AI Genius Created a Virtual Baby Who Can Laugh, Cry and Play the Piano

BabyX is a 3D rendering based on creator Mark Sagar's own daughter.

September 12, 2017 5:00 am

Mark Sagar, the artificial intelligence genius, has created a virtual reality baby who can read words from a book, laugh, cry, and even play the piano.

Sagar’s company, Soul Machines Ltd., is trying to humanize AI, writes Bloomberg. He thinks one key to making humans feel more connected to AI is to make the virtual beings more lifelike, reports Bloomberg. 

That’s why Soul Machines’ creations have human voices and can wince and grin. Eventually, Sagar would like to produce the first wave of “likable, believable virtual assistants that work as customer service agents and breathe life into hunks of plastic.”

To create a likable hunk of plastic, Sagar needed to come up with a technology that had memories, emotions and wanted to seek its own experiences according to Bloomberg.

BabyX Soul Machines

And surprisingly, Sagar is getting pretty close. BabyX now has a body, and that body can play the piano or eat virtual pudding.

Bloomberg says that Sagar wanted to “start modeling humans from the inside out.” That’s why BabyX is basically a live circuit board. You can take bits and pieces away from her (for example, her skin or her eyes), and she will still be able to talk to you and comprehend things. All these parts work together through technology that Sagar invented called Brain Language.

Sagar says that since technology has now advanced so far, he can step back and dig into age-old questions like “what drives social learning, what is the nature of free will, what gives rise to curiosity and how does it manifest itself in the world,” reports Bloomberg.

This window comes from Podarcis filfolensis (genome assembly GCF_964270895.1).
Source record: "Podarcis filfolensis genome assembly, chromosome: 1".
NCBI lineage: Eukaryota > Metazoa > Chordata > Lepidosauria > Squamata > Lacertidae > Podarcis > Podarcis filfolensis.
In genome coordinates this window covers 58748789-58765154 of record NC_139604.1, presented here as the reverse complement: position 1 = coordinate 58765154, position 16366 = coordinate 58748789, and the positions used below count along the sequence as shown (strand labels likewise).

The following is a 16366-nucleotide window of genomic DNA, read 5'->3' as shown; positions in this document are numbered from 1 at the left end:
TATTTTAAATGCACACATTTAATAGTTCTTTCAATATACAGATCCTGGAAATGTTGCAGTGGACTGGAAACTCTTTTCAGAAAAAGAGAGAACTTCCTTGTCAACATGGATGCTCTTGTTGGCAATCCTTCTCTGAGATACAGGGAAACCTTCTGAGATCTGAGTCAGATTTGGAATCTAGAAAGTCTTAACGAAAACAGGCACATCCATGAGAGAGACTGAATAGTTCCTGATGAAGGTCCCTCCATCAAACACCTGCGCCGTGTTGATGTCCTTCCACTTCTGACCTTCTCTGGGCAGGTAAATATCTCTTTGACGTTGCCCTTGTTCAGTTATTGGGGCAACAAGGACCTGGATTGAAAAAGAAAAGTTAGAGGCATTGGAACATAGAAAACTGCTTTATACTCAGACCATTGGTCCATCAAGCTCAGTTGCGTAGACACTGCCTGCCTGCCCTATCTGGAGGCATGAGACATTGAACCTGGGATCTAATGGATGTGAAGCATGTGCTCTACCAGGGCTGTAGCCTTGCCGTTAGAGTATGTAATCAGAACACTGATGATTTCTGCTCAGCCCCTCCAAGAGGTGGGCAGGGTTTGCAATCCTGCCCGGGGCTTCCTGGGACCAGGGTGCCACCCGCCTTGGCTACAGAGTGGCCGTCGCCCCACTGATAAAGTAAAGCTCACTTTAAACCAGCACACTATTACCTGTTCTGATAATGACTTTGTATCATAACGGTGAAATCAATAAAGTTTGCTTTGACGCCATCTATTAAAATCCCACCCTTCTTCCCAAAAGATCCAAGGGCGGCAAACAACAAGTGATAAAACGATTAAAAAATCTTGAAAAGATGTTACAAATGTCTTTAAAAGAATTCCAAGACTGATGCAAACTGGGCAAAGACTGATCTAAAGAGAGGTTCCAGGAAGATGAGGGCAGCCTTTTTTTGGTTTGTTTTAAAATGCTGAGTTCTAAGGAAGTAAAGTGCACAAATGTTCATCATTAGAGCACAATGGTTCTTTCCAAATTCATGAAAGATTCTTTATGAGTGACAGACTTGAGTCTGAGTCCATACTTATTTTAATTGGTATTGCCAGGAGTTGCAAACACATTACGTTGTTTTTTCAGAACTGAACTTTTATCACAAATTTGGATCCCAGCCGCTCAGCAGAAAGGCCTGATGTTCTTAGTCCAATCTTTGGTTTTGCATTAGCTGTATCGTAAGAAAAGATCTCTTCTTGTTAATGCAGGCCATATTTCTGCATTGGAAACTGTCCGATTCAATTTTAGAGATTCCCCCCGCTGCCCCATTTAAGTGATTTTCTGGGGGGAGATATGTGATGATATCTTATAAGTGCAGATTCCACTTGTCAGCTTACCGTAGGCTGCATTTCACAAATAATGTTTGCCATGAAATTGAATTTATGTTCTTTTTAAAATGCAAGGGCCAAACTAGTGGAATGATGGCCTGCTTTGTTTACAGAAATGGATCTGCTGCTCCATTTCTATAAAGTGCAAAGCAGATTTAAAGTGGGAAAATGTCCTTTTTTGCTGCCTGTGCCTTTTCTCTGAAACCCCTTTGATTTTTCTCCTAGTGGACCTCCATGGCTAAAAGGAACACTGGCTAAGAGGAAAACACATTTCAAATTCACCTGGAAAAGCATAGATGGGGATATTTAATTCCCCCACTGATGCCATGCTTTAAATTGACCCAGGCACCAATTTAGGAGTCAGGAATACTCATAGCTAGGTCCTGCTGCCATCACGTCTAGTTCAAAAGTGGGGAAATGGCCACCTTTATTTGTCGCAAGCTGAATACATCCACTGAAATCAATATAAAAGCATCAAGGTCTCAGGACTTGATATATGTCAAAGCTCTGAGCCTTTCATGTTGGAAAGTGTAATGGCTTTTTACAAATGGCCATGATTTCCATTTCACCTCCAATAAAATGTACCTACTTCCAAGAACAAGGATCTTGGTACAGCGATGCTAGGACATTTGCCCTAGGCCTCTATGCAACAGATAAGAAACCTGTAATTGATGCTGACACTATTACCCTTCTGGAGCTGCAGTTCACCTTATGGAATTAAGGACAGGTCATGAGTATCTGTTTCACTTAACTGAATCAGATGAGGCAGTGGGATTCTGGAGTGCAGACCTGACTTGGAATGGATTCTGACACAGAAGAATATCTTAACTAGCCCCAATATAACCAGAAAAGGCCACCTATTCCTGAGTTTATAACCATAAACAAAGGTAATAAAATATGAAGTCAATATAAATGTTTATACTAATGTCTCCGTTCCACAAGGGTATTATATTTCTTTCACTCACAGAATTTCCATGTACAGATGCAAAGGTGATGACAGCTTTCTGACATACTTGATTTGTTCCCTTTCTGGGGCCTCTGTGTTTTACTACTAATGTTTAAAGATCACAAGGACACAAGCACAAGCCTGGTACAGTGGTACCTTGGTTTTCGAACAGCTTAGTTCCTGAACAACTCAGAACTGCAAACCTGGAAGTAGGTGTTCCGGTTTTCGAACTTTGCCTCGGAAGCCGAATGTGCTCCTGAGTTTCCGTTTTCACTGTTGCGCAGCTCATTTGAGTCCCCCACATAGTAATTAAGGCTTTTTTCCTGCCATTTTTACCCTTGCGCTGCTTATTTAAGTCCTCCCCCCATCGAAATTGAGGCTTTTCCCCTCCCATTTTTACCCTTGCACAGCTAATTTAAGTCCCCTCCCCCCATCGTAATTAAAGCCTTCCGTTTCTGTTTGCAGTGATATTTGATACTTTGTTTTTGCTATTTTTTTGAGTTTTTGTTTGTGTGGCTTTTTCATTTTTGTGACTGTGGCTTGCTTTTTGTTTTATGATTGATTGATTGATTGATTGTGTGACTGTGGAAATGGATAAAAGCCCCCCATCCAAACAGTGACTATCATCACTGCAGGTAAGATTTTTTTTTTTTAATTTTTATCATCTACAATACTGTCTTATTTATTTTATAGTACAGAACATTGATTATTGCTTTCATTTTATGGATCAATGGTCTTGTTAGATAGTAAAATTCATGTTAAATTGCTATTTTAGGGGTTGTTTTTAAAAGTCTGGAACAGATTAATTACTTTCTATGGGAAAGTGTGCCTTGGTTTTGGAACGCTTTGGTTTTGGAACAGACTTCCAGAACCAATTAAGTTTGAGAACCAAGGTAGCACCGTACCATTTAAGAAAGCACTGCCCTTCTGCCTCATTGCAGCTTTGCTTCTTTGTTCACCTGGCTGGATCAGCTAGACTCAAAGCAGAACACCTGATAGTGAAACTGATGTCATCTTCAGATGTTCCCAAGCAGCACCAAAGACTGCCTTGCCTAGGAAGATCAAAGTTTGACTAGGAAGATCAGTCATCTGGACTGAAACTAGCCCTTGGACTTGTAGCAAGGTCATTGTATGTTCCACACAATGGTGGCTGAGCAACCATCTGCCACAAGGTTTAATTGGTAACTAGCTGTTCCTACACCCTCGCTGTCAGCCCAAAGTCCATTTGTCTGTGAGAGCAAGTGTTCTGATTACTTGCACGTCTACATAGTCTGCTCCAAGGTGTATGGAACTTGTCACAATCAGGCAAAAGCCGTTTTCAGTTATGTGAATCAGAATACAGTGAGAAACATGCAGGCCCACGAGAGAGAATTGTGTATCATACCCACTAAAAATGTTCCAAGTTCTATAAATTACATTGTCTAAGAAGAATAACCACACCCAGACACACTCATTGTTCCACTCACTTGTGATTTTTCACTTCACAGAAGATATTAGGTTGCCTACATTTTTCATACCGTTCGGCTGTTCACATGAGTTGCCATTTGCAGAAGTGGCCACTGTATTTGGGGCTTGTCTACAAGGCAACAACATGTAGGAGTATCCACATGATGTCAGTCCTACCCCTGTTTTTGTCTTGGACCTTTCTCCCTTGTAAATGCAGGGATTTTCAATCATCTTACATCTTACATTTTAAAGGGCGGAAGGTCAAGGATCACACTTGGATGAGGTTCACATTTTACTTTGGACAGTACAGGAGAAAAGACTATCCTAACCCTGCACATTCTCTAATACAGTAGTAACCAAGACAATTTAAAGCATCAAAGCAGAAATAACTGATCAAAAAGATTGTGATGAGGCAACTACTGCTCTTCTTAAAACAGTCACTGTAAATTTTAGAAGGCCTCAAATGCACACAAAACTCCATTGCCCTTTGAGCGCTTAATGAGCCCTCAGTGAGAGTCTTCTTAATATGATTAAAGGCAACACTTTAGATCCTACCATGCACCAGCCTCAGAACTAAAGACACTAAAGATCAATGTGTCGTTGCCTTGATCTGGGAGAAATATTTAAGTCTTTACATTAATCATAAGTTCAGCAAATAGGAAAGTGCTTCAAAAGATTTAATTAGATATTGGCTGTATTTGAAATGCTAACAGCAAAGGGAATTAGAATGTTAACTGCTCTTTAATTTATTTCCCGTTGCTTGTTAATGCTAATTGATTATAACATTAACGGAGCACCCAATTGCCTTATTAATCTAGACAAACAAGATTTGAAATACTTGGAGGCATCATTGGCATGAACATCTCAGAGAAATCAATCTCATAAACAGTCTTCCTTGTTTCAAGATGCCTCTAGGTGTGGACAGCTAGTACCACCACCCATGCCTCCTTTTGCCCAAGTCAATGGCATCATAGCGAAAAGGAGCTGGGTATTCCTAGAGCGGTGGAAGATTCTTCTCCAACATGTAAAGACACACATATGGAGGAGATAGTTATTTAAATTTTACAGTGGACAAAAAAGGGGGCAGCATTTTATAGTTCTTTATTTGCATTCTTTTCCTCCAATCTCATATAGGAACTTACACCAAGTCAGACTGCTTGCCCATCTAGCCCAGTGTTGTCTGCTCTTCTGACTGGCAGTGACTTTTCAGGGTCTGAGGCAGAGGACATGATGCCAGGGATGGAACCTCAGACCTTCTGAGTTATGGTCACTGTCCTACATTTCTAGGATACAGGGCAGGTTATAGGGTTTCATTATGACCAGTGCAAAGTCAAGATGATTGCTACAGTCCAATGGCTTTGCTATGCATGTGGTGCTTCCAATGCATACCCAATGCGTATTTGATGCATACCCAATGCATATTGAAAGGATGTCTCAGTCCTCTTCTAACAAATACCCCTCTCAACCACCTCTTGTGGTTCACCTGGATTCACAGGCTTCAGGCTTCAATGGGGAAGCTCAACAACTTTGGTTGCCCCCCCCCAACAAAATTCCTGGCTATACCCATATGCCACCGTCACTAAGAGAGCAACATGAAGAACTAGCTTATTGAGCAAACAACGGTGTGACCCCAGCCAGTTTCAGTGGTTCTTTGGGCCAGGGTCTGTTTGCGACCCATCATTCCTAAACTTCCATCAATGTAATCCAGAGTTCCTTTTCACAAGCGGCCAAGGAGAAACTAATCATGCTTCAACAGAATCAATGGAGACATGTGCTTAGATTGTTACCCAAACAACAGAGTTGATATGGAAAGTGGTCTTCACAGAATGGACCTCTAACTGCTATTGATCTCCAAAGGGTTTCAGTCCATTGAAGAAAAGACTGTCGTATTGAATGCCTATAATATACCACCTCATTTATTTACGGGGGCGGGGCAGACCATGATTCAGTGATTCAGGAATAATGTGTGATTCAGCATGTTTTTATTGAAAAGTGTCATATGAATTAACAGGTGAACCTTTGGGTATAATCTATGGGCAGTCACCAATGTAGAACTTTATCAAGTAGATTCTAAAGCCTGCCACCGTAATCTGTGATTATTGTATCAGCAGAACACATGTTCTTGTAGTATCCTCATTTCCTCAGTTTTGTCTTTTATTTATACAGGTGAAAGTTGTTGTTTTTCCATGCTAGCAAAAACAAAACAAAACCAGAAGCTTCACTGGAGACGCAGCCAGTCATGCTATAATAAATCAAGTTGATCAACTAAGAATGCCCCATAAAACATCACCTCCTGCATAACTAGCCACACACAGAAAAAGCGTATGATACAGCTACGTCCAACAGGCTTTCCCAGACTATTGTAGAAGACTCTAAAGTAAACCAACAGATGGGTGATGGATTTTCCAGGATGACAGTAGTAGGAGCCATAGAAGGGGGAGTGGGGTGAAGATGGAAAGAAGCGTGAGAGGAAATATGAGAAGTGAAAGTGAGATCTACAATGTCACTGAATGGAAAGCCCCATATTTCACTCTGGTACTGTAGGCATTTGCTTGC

But for someone who so desperately wants the human world to be inextricably linked with machines, he has some interesting tendencies, writes Bloomberg. He doesn’t let his children use electronics at night, and a lot of his weekends are spent in the wilderness to get away from computers.

BabyX Soul Machines

Some researchers caution that Sagar’s method could be misleading. Ken Goldberg, a professor of industrial engineering and operations research at University of California at Berkeley, says that if you make AI look and act human, you also have to be responsible for teaching it very clear limitations. Other people also have concerns about the rise of AI turning out badly for humans, and Bloomberg writes that it is valid to feel that way.

But Sagar has high hopes for AI, and thinks that in order for it to be successful, people need to cooperate with the machines.

“The future is a movie. We can make it dystopian or utopian,” he said to Bloomberg.

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